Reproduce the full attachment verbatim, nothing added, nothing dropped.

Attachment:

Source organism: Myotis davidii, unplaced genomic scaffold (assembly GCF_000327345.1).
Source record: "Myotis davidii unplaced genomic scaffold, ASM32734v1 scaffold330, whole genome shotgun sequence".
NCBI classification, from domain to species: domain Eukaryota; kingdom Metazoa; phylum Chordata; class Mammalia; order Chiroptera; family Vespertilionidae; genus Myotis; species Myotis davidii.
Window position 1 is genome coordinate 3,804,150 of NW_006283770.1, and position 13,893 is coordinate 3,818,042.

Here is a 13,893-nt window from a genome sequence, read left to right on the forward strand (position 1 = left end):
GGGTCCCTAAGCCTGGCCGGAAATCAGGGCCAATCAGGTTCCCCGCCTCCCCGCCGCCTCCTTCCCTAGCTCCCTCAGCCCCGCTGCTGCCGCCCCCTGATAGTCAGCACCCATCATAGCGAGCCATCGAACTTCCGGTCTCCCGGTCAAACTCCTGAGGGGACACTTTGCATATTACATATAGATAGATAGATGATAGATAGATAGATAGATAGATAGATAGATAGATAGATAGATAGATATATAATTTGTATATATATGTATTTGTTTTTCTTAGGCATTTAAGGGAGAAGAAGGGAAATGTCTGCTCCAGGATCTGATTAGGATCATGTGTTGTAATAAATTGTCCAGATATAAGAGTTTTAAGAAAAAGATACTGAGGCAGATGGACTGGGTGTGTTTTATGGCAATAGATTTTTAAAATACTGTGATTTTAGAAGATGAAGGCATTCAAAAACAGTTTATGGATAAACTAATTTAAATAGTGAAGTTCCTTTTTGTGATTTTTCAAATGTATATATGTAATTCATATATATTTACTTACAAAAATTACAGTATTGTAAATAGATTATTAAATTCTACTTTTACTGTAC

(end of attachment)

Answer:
Source organism: Myotis davidii, unplaced genomic scaffold (assembly GCF_000327345.1).
Source record: "Myotis davidii unplaced genomic scaffold, ASM32734v1 scaffold330, whole genome shotgun sequence".
NCBI classification, from domain to species: domain Eukaryota; kingdom Metazoa; phylum Chordata; class Mammalia; order Chiroptera; family Vespertilionidae; genus Myotis; species Myotis davidii.
Window position 1 is genome coordinate 3,804,150 of NW_006283770.1, and position 13,893 is coordinate 3,818,042.

Here is a 13,893-nt window from a genome sequence, read left to right on the forward strand (position 1 = left end):
GGGTCCCTAAGCCTGGCCGGAAATCAGGGCCAATCAGGTTCCCCGCCTCCCCGCCGCCTCCTTCCCTAGCTCCCTCAGCCCCGCTGCTGCCGCCCCCTGATAGTCAGCACCCATCATAGCGAGCCATCGAACTTCCGGTCTCCCGGTCAAACTCCTGAGGGGACACTTTGCATATTACATATAGATAGATAGATGATAGATAGATAGATAGATAGATAGATAGATAGATAGATAGATAGATATATAATTTGTATATATATGTATTTGTTTTTCTTAGGCATTTAAGGGAGAAGAAGGGAAATGTCTGCTCCAGGATCTGATTAGGATCATGTGTTGTAATAAATTGTCCAGATATAAGAGTTTTAAGAAAAAGATACTGAGGCAGATGGACTGGGTGTGTTTTATGGCAATAGATTTTTAAAATACTGTGATTTTAGAAGATGAAGGCATTCAAAAACAGTTTATGGATAAACTAATTTAAATAGTGAAGTTCCTTTTTGTGATTTTTCAAATGTATATATGTAATTCATATATATTTACTTACAAAAATTACAGTATTGTAAATAGATTATTAAATTCTACTTTTACTGTAC